Primulas in May, part one

Earliest in flower was P elatior, small seedlings I planted out at the end of their second summer. The purple ones are subspecies meyeri, so the seed packet said (though some of the yellow ones came from the same packet). So far, P elatior seems to be every bit as hardy as P veris and hardier than P vulgaris, which is short-lived here (in my garden, anyway). Finished flowering, now the plants are growing leafy and big and, I hope, making seeds. (Next year, I’ll take better pictures.)

Primula elatior ssp meyeri (the purple ones)

Primula elatior ssp meyeri (the pink and purple ones)

P elatior ssp meyeri

Primula elatior ssp meyeri

p elatior ssp meyeri pink

another, pinker, P elatior


These are cowslips, Primula veris (more or less), planted under rose bushes as two-year-old seedlings last year. They are not all pure P veris, raised from seeds of open-pollinated plants grown near polyanthus primroses. They do not flower for long, a couple of weeks, but while they do, in a mass planting, they are — well, look at them.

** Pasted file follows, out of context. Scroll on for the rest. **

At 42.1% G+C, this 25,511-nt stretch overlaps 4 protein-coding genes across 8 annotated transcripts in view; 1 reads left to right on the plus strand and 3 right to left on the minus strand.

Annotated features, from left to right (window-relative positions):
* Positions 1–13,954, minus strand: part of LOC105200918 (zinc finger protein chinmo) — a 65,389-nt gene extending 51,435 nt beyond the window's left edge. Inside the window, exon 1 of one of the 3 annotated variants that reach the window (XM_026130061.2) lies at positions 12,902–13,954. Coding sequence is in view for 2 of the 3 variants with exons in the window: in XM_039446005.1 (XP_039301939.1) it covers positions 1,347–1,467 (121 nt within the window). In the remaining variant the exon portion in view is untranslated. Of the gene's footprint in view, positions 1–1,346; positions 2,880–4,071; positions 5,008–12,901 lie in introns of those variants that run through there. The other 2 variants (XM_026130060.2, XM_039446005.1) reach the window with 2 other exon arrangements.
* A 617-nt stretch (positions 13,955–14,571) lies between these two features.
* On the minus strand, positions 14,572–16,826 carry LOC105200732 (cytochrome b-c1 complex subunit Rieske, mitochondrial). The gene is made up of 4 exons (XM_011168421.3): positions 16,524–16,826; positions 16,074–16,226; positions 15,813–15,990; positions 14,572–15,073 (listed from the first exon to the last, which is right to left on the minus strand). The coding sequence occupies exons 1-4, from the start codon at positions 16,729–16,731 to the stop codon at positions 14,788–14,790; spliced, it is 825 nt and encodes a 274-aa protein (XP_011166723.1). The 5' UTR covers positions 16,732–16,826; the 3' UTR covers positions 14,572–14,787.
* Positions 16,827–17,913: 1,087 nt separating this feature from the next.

Dazzling en masse, Primula veris

Primula veris

Primula veris (mostly)


This little beauty seems to have come from seed labelled P glutinosa, which it is not. I think it may be P incana, a native wildflower in this part of the world, though not at all common. (Dodecatheons, for example, are far easier to find.) The flowers rise atop a longer stem than near relation P mistassinica, and they are pale pink, while my mistassinicas are a slightly deeper, bluer shade.

Primula incana, possibly


P marginata ‘Herb Dickson’ again. In the second, badly staged, photograph, I wanted to compare it and another, unnamed, P marginata. I read that ‘Herb Dickson’ is a named selection ( i.e. not a hybrid). The second plant was sold as P marginata (an unnamed selection or an unselected seedling, I don’t know) — again, the species, not a hybrid. P marginata is said to be a variable species, and side by side these two plants certainly demonstrate this.

Primula marginata ‘Herb Dickson’ in the alpine pan

two very distinct plants, both Primula marginata


This and several other plants, some that I showed on the blog last year, grew from seed labelled P gemmifera. They are not (and I will have to remove that label stick). I believe they are P frondosa.

probably Primula frondosa


Many more to come….

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